Sound crazy? Well nine states have already passed it. And since California (55 electoral votes) is one of those nine and Illinois (20 EV) is another, those nine combined control about 132 electoral votes, almost half of the 270 that is necessary to create an Electoral College majority.

The law is in play in many states, including Minnesota, where it has significant bipartisan support that includes Republican Speaker of the House Kurt Zellers. Last year, it passed in the House Committee on Government Operations and Elections.

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Comments (11)

Problems

They would still have to work out the problem of the faithless elector who could vote any way he wants no matter what the law says.

A step in the right direction

But not all the way, since electoral college votes are still biased (if slightly) against large states, since it is based on the number of Representatives AND Senators from each state.
And it would take the courts centuries to finally decide that state legislatures did indeed have this power. I'm sure that it would be immediately challenged by those who would lose power in the change.
And as we're seeing right now, laws can always be changed, so a stable change in the system should still involve amendments to state constitutions.

And I'd have more faith in the Gallup poll if it began with an explanation of what the electoral college is. Given a choice between a known and an unknown, most people would choose the known alternative ('better the devil that you know ....').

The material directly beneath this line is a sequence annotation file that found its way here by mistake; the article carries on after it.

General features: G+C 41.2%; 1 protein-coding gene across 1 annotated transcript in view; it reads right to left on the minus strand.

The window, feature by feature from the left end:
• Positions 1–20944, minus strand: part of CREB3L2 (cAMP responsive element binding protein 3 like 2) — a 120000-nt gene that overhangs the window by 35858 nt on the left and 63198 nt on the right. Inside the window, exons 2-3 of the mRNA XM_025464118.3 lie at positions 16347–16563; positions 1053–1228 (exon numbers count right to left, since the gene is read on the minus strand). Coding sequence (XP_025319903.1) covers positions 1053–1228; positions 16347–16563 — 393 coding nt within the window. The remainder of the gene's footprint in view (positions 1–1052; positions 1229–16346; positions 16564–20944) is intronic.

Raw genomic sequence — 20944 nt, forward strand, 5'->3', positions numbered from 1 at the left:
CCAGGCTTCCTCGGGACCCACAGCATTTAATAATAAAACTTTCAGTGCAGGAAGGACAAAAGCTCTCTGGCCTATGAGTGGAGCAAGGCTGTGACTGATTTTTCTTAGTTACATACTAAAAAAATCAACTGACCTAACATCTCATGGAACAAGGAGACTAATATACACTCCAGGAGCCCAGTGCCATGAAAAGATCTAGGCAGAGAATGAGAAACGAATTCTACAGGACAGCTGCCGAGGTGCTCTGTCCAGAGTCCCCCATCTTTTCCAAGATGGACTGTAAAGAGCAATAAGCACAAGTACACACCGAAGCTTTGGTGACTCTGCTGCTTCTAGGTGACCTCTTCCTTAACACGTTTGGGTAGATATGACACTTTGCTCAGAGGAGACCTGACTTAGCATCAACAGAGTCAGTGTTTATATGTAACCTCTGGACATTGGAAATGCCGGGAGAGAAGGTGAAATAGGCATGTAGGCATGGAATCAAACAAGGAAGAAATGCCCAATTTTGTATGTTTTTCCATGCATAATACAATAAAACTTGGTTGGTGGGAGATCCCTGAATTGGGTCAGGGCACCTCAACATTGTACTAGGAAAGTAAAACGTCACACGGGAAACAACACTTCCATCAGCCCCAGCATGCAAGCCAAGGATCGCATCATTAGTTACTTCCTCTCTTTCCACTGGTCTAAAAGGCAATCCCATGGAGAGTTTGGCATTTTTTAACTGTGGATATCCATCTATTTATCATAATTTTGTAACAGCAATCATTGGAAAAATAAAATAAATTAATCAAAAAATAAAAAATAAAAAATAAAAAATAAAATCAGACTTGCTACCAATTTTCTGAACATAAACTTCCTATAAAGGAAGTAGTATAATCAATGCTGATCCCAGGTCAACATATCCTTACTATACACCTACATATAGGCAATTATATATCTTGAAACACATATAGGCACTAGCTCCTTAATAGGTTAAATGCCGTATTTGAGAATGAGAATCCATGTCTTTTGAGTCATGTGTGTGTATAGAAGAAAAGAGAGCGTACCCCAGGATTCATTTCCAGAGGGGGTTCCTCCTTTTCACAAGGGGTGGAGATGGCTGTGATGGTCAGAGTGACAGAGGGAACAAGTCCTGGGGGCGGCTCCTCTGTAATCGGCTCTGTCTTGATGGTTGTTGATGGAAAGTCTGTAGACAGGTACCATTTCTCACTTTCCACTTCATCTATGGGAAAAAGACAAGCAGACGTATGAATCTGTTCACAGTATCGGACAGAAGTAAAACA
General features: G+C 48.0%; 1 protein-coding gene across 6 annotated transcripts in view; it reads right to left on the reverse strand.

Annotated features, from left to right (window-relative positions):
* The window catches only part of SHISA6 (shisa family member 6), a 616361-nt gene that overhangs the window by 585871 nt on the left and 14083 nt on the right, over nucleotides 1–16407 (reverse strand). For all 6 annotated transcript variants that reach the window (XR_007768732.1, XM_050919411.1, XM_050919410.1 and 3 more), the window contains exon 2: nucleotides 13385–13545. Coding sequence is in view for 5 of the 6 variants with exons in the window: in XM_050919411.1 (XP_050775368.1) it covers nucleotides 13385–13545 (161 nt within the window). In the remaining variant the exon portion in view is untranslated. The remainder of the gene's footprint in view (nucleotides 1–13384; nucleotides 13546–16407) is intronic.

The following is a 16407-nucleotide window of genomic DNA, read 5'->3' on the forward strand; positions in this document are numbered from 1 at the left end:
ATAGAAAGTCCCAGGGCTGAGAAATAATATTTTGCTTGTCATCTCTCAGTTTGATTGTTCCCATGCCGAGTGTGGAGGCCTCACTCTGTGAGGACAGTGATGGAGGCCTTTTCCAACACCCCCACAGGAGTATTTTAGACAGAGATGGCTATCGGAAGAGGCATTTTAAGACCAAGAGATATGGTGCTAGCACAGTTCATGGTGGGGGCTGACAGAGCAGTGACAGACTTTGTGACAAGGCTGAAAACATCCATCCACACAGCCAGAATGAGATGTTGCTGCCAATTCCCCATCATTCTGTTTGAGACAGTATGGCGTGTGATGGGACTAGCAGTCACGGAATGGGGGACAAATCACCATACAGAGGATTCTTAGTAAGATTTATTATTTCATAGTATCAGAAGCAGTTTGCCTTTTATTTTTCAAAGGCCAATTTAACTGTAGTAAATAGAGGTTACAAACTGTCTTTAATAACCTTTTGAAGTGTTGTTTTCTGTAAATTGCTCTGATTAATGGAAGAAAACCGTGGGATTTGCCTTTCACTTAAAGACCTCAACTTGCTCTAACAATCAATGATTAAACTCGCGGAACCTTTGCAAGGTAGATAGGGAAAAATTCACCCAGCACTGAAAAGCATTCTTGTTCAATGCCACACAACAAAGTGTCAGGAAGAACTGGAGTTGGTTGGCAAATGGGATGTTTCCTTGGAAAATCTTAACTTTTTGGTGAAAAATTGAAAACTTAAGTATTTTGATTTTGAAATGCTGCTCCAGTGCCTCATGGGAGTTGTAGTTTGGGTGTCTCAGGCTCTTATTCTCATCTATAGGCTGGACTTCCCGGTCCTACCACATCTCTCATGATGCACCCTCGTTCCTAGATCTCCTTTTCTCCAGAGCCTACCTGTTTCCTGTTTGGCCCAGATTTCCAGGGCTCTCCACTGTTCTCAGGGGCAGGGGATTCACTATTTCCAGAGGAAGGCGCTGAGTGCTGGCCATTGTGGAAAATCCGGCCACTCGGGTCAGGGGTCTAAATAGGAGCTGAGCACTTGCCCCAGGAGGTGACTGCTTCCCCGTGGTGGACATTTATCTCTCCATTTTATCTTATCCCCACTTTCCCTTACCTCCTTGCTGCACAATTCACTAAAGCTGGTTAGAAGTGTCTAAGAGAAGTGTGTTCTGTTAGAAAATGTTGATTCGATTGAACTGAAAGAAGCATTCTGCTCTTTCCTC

Who'd lose power?

Please explain who would lose power if the National Popular Vote (NPV) plan passed in enough states to become active. What am I missing?

Bush

would not have been President.
Any politician who depends on niche voters in selected states would lose.
That's the point.

Faithless electors

Sure, you people blame Atheists for everything. Well I've just about had it up to "here" with this abuse!

;-)

Haven't you gotten the work that Atheism is officially a faith?

Faithful Atheists

Brandon,

Don't get me started. ;)

Two thoughts

I have two thoughts.

The first is somewhat trivial, but if we believe that popular opinion polls in some controversial issues should be disregarded and left to the courts — majorities often agree that minorities should be limited in issues such as gay marriage, for example — then its hard to understand why this opinion poll should be a relevant argument for fundamentally changing our election process.

Second, the electoral system isn't perfect, but the popular vote has plenty of warts of its own. Right now it doesn't make much sense for a Democratic presidential candidate to campaign in Texas, but under a popular vote system it wouldn't make much sense for anyone to campaign in North Dakota, South Dakota or Iowa. Is that better?